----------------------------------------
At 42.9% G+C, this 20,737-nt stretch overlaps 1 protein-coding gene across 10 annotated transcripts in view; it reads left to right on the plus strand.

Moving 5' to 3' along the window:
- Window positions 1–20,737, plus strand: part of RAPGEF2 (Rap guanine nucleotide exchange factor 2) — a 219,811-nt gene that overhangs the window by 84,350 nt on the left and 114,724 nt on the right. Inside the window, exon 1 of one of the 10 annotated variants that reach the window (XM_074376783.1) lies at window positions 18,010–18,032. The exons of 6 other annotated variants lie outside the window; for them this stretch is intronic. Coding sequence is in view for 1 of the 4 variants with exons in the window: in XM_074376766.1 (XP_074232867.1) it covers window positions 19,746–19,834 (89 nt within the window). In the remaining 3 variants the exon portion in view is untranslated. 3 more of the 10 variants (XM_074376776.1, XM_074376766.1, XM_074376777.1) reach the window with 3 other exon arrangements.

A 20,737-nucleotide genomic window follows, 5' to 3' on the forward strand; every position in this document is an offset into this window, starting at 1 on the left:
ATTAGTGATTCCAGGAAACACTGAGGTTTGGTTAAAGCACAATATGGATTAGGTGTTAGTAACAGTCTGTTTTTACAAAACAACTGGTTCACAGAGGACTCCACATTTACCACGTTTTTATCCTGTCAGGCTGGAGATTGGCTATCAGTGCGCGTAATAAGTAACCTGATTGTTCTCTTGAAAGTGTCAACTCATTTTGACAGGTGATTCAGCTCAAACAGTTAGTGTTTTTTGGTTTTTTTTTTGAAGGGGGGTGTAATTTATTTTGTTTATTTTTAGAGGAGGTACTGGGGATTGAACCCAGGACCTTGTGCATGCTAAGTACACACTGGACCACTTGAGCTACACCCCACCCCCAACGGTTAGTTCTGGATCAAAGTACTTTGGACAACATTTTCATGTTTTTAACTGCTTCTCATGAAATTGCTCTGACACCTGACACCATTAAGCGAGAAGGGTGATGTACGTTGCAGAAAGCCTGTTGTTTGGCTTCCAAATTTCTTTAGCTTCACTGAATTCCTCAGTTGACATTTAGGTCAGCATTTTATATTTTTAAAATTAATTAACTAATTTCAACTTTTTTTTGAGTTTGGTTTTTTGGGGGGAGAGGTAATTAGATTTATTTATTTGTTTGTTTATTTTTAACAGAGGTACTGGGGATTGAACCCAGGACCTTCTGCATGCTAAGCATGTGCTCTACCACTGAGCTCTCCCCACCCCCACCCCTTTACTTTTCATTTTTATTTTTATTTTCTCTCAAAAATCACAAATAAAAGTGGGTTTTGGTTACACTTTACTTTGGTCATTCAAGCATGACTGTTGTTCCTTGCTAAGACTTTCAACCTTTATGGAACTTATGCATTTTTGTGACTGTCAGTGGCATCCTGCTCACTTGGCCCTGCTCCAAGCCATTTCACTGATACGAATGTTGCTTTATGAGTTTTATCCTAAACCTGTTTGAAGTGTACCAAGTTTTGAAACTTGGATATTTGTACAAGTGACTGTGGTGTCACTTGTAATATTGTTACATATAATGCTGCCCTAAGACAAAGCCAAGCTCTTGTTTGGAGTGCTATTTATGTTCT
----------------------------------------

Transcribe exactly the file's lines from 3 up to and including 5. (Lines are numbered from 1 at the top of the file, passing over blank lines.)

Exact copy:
- Window positions 1–20,737, plus strand: part of RAPGEF2 (Rap guanine nucleotide exchange factor 2) — a 219,811-nt gene that overhangs the window by 84,350 nt on the left and 114,724 nt on the right. Inside the window, exon 1 of one of the 10 annotated variants that reach the window (XM_074376783.1) lies at window positions 18,010–18,032. The exons of 6 other annotated variants lie outside the window; for them this stretch is intronic. Coding sequence is in view for 1 of the 4 variants with exons in the window: in XM_074376766.1 (XP_074232867.1) it covers window positions 19,746–19,834 (89 nt within the window). In the remaining 3 variants the exon portion in view is untranslated. 3 more of the 10 variants (XM_074376776.1, XM_074376766.1, XM_074376777.1) reach the window with 3 other exon arrangements.

A 20,737-nucleotide genomic window follows, 5' to 3' on the forward strand; every position in this document is an offset into this window, starting at 1 on the left:
ATTAGTGATTCCAGGAAACACTGAGGTTTGGTTAAAGCACAATATGGATTAGGTGTTAGTAACAGTCTGTTTTTACAAAACAACTGGTTCACAGAGGACTCCACATTTACCACGTTTTTATCCTGTCAGGCTGGAGATTGGCTATCAGTGCGCGTAATAAGTAACCTGATTGTTCTCTTGAAAGTGTCAACTCATTTTGACAGGTGATTCAGCTCAAACAGTTAGTGTTTTTTGGTTTTTTTTTTGAAGGGGGGTGTAATTTATTTTGTTTATTTTTAGAGGAGGTACTGGGGATTGAACCCAGGACCTTGTGCATGCTAAGTACACACTGGACCACTTGAGCTACACCCCACCCCCAACGGTTAGTTCTGGATCAAAGTACTTTGGACAACATTTTCATGTTTTTAACTGCTTCTCATGAAATTGCTCTGACACCTGACACCATTAAGCGAGAAGGGTGATGTACGTTGCAGAAAGCCTGTTGTTTGGCTTCCAAATTTCTTTAGCTTCACTGAATTCCTCAGTTGACATTTAGGTCAGCATTTTATATTTTTAAAATTAATTAACTAATTTCAACTTTTTTTTGAGTTTGGTTTTTTGGGGGGAGAGGTAATTAGATTTATTTATTTGTTTGTTTATTTTTAACAGAGGTACTGGGGATTGAACCCAGGACCTTCTGCATGCTAAGCATGTGCTCTACCACTGAGCTCTCCCCACCCCCACCCCTTTACTTTTCATTTTTATTTTTATTTTCTCTCAAAAATCACAAATAAAAGTGGGTTTTGGTTACACTTTACTTTGGTCATTCAAGCATGACTGTTGTTCCTTGCTAAGACTTTCAACCTTTATGGAACTTATGCATTTTTGTGACTGTCAGTGGCATCCTGCTCACTTGGCCCTGCTCCAAGCCATTTCACTGATACGAATGTTGCTTTATGAGTTTTATCCTAAACCTGTTTGAAGTGTACCAAGTTTTGAAACTTGGATATTTGTACAAGTGACTGTGGTGTCACTTGTAATATTGTTACATATAATGCTGCCCTAAGACAAAGCCAAGCTCTTGTTTGGAGTGCTATTTATGTTCT